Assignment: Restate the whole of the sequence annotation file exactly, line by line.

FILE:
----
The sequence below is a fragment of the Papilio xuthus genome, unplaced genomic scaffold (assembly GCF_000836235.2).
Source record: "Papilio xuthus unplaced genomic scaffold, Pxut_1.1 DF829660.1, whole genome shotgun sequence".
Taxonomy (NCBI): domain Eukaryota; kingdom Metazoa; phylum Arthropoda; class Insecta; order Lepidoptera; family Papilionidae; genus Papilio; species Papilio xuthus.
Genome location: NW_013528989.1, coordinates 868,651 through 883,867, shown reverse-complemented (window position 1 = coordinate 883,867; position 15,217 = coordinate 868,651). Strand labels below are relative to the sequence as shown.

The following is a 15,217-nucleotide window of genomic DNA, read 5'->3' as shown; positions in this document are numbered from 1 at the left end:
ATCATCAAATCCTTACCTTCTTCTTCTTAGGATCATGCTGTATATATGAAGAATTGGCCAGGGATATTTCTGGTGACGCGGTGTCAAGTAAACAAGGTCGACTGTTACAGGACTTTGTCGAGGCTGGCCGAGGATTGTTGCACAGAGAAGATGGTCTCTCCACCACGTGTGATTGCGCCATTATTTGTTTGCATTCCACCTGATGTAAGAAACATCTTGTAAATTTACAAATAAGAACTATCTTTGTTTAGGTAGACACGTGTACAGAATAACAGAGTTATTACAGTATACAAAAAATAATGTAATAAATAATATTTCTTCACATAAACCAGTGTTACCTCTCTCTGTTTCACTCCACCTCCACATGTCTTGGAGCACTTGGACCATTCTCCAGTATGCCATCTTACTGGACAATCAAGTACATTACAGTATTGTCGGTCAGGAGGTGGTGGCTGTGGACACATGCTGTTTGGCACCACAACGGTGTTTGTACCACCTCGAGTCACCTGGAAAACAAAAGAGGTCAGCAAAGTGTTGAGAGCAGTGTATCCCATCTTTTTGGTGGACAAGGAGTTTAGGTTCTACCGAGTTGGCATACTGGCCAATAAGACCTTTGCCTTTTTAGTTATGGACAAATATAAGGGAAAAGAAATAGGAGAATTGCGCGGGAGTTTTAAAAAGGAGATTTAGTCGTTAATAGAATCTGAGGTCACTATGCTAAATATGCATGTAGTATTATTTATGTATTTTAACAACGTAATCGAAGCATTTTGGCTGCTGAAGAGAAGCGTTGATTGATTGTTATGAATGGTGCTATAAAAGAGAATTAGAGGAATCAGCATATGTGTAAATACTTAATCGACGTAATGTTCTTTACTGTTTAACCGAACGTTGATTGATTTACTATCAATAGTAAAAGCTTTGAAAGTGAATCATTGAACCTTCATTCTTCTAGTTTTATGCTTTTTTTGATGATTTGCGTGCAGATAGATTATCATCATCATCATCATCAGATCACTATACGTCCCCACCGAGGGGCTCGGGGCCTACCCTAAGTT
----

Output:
The sequence below is a fragment of the Papilio xuthus genome, unplaced genomic scaffold (assembly GCF_000836235.2).
Source record: "Papilio xuthus unplaced genomic scaffold, Pxut_1.1 DF829660.1, whole genome shotgun sequence".
Taxonomy (NCBI): domain Eukaryota; kingdom Metazoa; phylum Arthropoda; class Insecta; order Lepidoptera; family Papilionidae; genus Papilio; species Papilio xuthus.
Genome location: NW_013528989.1, coordinates 868,651 through 883,867, shown reverse-complemented (window position 1 = coordinate 883,867; position 15,217 = coordinate 868,651). Strand labels below are relative to the sequence as shown.

The following is a 15,217-nucleotide window of genomic DNA, read 5'->3' as shown; positions in this document are numbered from 1 at the left end:
ATCATCAAATCCTTACCTTCTTCTTCTTAGGATCATGCTGTATATATGAAGAATTGGCCAGGGATATTTCTGGTGACGCGGTGTCAAGTAAACAAGGTCGACTGTTACAGGACTTTGTCGAGGCTGGCCGAGGATTGTTGCACAGAGAAGATGGTCTCTCCACCACGTGTGATTGCGCCATTATTTGTTTGCATTCCACCTGATGTAAGAAACATCTTGTAAATTTACAAATAAGAACTATCTTTGTTTAGGTAGACACGTGTACAGAATAACAGAGTTATTACAGTATACAAAAAATAATGTAATAAATAATATTTCTTCACATAAACCAGTGTTACCTCTCTCTGTTTCACTCCACCTCCACATGTCTTGGAGCACTTGGACCATTCTCCAGTATGCCATCTTACTGGACAATCAAGTACATTACAGTATTGTCGGTCAGGAGGTGGTGGCTGTGGACACATGCTGTTTGGCACCACAACGGTGTTTGTACCACCTCGAGTCACCTGGAAAACAAAAGAGGTCAGCAAAGTGTTGAGAGCAGTGTATCCCATCTTTTTGGTGGACAAGGAGTTTAGGTTCTACCGAGTTGGCATACTGGCCAATAAGACCTTTGCCTTTTTAGTTATGGACAAATATAAGGGAAAAGAAATAGGAGAATTGCGCGGGAGTTTTAAAAAGGAGATTTAGTCGTTAATAGAATCTGAGGTCACTATGCTAAATATGCATGTAGTATTATTTATGTATTTTAACAACGTAATCGAAGCATTTTGGCTGCTGAAGAGAAGCGTTGATTGATTGTTATGAATGGTGCTATAAAAGAGAATTAGAGGAATCAGCATATGTGTAAATACTTAATCGACGTAATGTTCTTTACTGTTTAACCGAACGTTGATTGATTTACTATCAATAGTAAAAGCTTTGAAAGTGAATCATTGAACCTTCATTCTTCTAGTTTTATGCTTTTTTTGATGATTTGCGTGCAGATAGATTATCATCATCATCATCATCAGATCACTATACGTCCCCACCGAGGGGCTCGGGGCCTACCCTAAGTT